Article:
Band Structure of Graphene

Graphene consists of a single layer of carbon atoms arranged in a honeycomb lattice, with lattice constant . This type of lattice structure has two atoms as the bases ( and , say). In this Demonstration, the band structure of graphene is shown, within the tight-binding model. The conduction and the valence bands touch each other at six points (arranged in a hexagonal pattern) in momentum space, known as Dirac points. Three out of these six points are called points and the other three are called points. In each set, the points are one reciprocal lattice vector apart. The band touching at the Dirac points gives rise to energy degeneracy at these points. The dispersion around them is found to be linear.
This Demonstration shows how the band structure changes near the Dirac points with changes in certain hopping parameters:
for an electron hopping from an atom at site to another at site
for an electron hopping from an atom at site to another atom at site
for an electron hopping from an atom at site to another atom at site
In the result, corresponds to the conduction band (in orange) and corresponds to the valence band (in blue).

SNAPSHOTS

  • [Snapshot]
  • [Snapshot]
  • [Snapshot]

DETAILS

The tight-binding Hamiltonian for graphene can be written as:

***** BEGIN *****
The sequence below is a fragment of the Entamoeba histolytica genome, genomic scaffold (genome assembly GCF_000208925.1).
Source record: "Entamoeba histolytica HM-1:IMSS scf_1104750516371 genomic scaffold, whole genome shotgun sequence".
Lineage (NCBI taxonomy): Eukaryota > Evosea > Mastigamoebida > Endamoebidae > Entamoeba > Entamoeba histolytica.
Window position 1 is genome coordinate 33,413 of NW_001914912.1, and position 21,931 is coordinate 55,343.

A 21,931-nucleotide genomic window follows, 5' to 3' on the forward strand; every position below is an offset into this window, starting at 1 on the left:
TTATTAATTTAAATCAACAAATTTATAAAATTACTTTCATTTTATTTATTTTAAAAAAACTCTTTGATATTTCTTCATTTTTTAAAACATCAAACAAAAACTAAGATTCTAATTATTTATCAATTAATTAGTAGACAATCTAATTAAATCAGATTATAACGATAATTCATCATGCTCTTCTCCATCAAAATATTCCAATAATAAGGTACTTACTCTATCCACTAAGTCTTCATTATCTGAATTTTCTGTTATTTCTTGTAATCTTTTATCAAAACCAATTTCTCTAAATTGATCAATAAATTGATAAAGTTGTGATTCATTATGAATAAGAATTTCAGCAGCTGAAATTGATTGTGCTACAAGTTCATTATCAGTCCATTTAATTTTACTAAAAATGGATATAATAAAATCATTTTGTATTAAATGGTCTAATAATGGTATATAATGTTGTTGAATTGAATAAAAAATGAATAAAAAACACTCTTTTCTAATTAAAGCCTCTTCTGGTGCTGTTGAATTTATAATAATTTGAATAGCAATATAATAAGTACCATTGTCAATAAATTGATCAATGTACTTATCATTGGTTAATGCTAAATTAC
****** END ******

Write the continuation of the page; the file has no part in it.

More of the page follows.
,
where
and
.
Here, and denote the annihilation operators for the sites and , respectively, in the basis of the hexagonal lattice of graphene.
is known as the hopping term, representing the hopping of electrons from atoms at site to atoms at site :
.
Note that is nonzero only for nearest neighbor atoms, and 0 otherwise, while denotes the position vectors of the three nearest atoms in the lattice.
After diagonalizing ,
,
where
.
The expression for is plotted against and to show the band structure of graphene. The lower band, colored blue, is the valence band, filled with electrons, while the upper conduction band is devoid of electrons. As a consequence of this type of band structure, graphene acts as a semi-metal, with its Fermi energy at , where the conduction and valence bands meet. There are six such points in a hexagonal pattern in momentum space, called Dirac points. Near these Dirac points, the dispersion is linear and the bands are cone shaped, which is why they are known as Dirac cones.
Until now, hopping of electrons to atoms present in the same basis site (that is from site to or from to ) was restricted, but if this restriction is done away with, the following changes to the previous equations are obtained:
.
Then after diagonalization of ,
,
where
.

This opens up gaps at the Dirac points, hence breaking the degeneracy. The band gap is given by
.
At Dirac points, , so the band gap at the Dirac points is
.
This Demonstration shows how the band structure of graphene changes with , and .
Snapshot 1: band structure with and only hopping allowed; in this case, the conduction and valence bands touch at the Dirac points
Snapshots 2, 3: the gap is opened up by increasing and
Reference
[1] C. Kittel, Introduction to Solid State Physics, 7th ed., New York: Wiley, 1996.
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